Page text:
Don’t forget to add Captions to your Chart images.

7. Conclusion

The marking rubric says:

“REPORT – CONCLUSION
Meaningful and logical conclusion drawn from the information and evidence presented and addresses the original problem/investigation, appropriately summarised. Any new information presented at this point must have been appropriately investigated/researched, with supporting evidence.”

Grade 12 2020 PAT marking rubric

It goes on to specify the following requirements:

  • Conclusion present
  • Conclusion drawn from information presented in report and addresses the original problem statement/focus in light of the evidence presented
  • Conclusion is meaningful and logical
  • Conclusion relevant to the Focus Question in Phase 1

8. Bibliography

You created your 3 sources in Phase 1 so this step should simply be a case of inserting your cursor on a blank line below your “Bibliography” heading and inserting the bibliography using the button on the References tab. Delete the now obsolete Bibliography placeholder heading (the Bibliography field includes a heading).

If you inserted your bibliography at an earlier stage, be sure to update it.

9. Tables

Your tables should have a consistent style (fonts, font sizes, background & border colours etc.). Headings (column & row headings) should stand out from data rows. Add Cell Margins so that tables do not look cramped and to make them easy to read.

All your tables should have Captions inserted. If you left an open line between two tables to prevent them from merging into one table, you can remove the blank paragraph once the captions have been added as the captions will keep the tables separate.

All your tables should be formatted correctly and consistently: the headings row(s) should at least be bold and centred, the tables should be Auto-fitted to the page and there should be no text wrapping on the table.

Auto-fitting a table in Microsoft Word

The column heading row of each table should be set to repeat (especially for your Research Questions table which almost certainly spans multiple pages):

Setting the Repeat as header row setting on a Word table
  1. Left-click in the top row of your table, then right-click at the cursor
  2. Select Table Properties from the menu
  3. Select the Row tab
  4. Check the Repeat as header row at the top of each page option
  5. Click OK

While your Research Questions table undoubtedly breaks across multiple pages, your smaller tables should not. In the same manner, as you use paragraph settings to prevent a list from being split between pages, you can use the Keep lines together paragraph setting to prevent a table from being split into two on two separate pages:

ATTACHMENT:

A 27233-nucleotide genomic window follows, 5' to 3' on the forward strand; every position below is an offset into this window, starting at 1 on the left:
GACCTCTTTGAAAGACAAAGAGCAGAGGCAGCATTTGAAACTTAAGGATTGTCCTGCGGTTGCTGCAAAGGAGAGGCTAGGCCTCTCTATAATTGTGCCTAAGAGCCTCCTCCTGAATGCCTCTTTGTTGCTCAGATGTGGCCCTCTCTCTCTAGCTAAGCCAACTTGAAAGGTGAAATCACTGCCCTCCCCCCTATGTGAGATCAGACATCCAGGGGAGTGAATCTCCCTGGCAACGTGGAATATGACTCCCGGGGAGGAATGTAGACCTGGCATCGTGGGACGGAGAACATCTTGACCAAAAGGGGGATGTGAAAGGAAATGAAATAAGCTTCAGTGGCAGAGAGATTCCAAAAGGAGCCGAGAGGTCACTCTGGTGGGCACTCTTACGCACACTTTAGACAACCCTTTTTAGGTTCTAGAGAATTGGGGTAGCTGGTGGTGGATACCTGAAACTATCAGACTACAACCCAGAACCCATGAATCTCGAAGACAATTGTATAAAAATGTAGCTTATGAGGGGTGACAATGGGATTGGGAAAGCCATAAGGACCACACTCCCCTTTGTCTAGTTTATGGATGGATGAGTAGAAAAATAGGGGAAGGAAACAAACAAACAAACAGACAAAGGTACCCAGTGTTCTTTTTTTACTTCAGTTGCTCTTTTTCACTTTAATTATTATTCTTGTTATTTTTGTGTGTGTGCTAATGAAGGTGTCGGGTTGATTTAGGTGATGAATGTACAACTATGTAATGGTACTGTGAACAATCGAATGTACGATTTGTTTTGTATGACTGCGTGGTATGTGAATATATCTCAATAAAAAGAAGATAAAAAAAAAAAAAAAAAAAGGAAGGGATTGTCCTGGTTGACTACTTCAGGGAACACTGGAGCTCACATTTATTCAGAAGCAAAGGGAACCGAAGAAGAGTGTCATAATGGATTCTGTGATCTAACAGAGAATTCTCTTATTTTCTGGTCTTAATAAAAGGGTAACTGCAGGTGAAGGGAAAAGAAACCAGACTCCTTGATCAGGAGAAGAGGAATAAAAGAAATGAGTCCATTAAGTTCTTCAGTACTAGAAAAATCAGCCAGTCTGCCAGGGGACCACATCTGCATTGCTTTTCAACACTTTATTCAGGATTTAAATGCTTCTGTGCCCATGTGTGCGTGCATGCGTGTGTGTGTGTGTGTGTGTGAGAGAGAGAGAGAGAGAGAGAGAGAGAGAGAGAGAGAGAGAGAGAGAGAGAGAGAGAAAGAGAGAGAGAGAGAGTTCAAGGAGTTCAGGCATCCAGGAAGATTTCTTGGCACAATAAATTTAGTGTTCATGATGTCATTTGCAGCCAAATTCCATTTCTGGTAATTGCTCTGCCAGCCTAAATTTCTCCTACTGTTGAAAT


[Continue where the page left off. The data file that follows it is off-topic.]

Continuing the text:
Keeping small Word tables on one page
  1. Left-click on the table selector to select the table & its contents
  2. Open the Paragraph Settings dialogue
  3. Select the Line and Page Breaks tab
  4. Check the Keep lines together option
  5. Click OK

Remember: even your standard paragraphs should have the Normal Style applied.

10. Table of Figures

Add a Table of Figures below the Table of Figures placeholder heading that you created in your Phase 1 report outline. Use the Insert Table of Figures button on the References menu.

11. Styles

Make a final check of your Styles. If you select a heading or any text for that matter, the style applied to the selection should be highlighted in the QuickStyles Gallery. If you click on that Style there should be absolutely no change to the selected text. If the selected text does change, it means you applied the style and then applied some other formatting to the selection after that.

Top Tip: sometimes something odd, like a picture, will appear in your Table of Contents. If this happens it means that that picture has a style applied to it. Navigate to the picture, select it and apply the Normal style to it. Update your Table of Contents and the picture should disappear.

Learn more about Word’s Table of Contents.

12. Finishing touches

Don’t forget to:

  • check that all of your tables and images have Captions inserted
  • update all your fields & check their contents: Table of Contents, Table of Figures and Bibliography
  • do a final check on your word-spacing
  • do a final check of all your spelling & grammar (by running Word’s Spelling & Grammar checker)
  • do a final check on all spacing (vertical & horizontal)
  • check your page numbering

Next step: Phase 3 HTML website

By MisterFoxOnline

CAT Educator